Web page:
I first read Gaddis on a dare from an editor friend She had just finished working on a re issue of Mr Gaddis earlier books Recognitions and JR At a party she told me that nobody in her office had read Gaddis and she thought that those who claimed to have were liars Gaddis work is dense and thick and a tough read I told her that I could get through one The next time I saw her she handed me a copy of JR.JR was written in the 70 s and is an examination of youth culture, high finance and just about [...]

    18. Pavol Hardos on said:

      No but you see I ve got to explain why all this, why all this, good God before I, before I, I ve got to warn you that this rambling mess, that these notes all of this in here and no, don t trust the Bernhard comparisons, Bernhard is not just breathless rambling mistaking form for soul, certainly, annoyed but never annoying and this is just a chaotic Luddite, this is just snobbish bemoaning of technology and mass mechanized culture and player pianos and how art is affected, and this trash heap an [...]

    19. Andrew on said:

      Gaddis final work, a deathbed monologue with very few sentence breaks about how technology ultimately destroys art, how commerce destroys everything see J.R any other Gaddis book ever , and how the artist ultimately destroys himself in the context of a history of the player piano You can read this in one sitting and still feel like your brain was just sodomized by that hadron particle collider in Switzerland Totally amazing, sublimating of concepts and emotions in a way that poetry as a medium c [...]

    20. Scotty on said:

      maybe it s the initial shock, but i can t stop thinking about this book i m inclined to say this is the greatest piece of literature i ve ever read i feel enlightened, vindicated, and a little less alone powerful stuff.

    21. Maxym Karpovets on said:

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    22. Sebastian on said:

      I ve finally read all of William Gaddis s fiction Agape Agape, published posthumously, and apparently vastly scaled down from the history of the player piano that Gaddis worked on throughout his entire life, is his weakest book, but that s a relative term when applied to one of the towering writers of the twentieth century The book is a decent coda for the big ideas that ran throughout his four novels The Recognitions, J.R Carpenter s Gothic and A Frolic of His Own a continued, unrelenting attac [...]

    23. Alex V. on said:

      I had an occasion recently to peck away on someone else s manual typewriter it was at a party a poet was having and a poem was sitting there reeled up on his little desk being ruined by his guests, so I joined in and I added a line and then suddenly couldn t remember how to do a carriage return I grew up with the things so I knew but technological adoption had pushed this minor skill to a box in the attic I knew there was a bell when you got to the end and the speed by which you get to that bell [...]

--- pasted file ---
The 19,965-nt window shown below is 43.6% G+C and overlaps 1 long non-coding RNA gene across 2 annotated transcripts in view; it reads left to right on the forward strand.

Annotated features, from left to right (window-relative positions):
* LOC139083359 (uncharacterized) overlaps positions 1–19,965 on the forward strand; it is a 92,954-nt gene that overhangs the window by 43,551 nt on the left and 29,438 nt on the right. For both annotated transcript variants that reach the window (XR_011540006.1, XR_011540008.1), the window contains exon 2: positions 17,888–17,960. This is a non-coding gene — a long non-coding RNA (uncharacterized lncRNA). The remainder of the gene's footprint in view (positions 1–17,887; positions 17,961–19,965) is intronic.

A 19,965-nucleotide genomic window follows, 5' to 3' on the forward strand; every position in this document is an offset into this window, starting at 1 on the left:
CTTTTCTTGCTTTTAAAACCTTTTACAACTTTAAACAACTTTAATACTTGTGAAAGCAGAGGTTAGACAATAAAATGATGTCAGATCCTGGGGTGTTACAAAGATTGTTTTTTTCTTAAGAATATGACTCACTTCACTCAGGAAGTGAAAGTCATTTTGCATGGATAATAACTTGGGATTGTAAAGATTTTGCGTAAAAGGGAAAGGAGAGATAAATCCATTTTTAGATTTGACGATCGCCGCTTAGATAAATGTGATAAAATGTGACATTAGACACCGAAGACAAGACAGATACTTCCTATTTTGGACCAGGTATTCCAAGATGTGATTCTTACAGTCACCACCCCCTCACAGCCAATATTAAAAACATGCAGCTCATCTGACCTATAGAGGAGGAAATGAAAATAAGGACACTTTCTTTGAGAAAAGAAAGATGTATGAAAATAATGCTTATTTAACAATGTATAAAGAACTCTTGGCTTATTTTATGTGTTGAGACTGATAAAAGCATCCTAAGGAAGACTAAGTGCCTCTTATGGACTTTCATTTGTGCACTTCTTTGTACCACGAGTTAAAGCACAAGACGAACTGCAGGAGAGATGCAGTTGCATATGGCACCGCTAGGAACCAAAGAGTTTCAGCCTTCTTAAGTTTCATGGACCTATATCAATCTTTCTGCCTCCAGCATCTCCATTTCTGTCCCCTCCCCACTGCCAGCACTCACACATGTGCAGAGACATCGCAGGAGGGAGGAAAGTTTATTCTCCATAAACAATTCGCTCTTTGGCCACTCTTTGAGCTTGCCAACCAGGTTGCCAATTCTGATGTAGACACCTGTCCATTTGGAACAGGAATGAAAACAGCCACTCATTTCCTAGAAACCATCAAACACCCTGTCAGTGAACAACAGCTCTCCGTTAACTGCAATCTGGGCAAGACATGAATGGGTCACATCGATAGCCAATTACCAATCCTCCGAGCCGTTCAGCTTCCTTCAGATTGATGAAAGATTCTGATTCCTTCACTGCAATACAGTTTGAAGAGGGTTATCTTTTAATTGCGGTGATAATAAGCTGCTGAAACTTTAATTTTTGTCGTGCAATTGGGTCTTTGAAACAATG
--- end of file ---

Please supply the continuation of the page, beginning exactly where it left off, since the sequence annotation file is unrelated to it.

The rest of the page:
24. Corey Pung on said:

      There s a line on the second page that pangs me with a guilty conscience, entropy drowning everything in sight, entertainment and technology and every four year old with a computer, everybody his own artist Gaddis finished this book about ten years ago and rather presciently diagnosed what was to come in the art world It does seem like anyone with a word processor and a computer can suddenly call themselves an artist I say this from experience, since I just self published a book online As Gaddis [...]

    25. Perry Whitford on said:

      Highly confused rant about the mechanization of the arts delivered by a dying writer, subdued on sustaining drugs and dehumanised by the loss of both motor and cognitive abilities, a half hour stream of consciousness riff with one central symbol, a player piano which simulates Mozart I know that Gaddis has written huge tablets of stone in the past, but this is a microphone job, a vocal discourse in script form I liked it though, it had a repetitive cadence like an avant garde pop song, something [...]

    26. david blumenshine on said:

      Right there with Bernhard and Markson s respective Wittgenstein s as seeming stream of conscious short works that read quickly and in the pure mind prose that exposes thought process and, thus, individual logic and decision conclusion making Not only that, but I must say that the stark difference in style between this and Recognitions really solidifies Gaddis as a formidable writer with great energy and that Madonna type of rebirthing that so few understand or undertake willingly It s funny, too [...]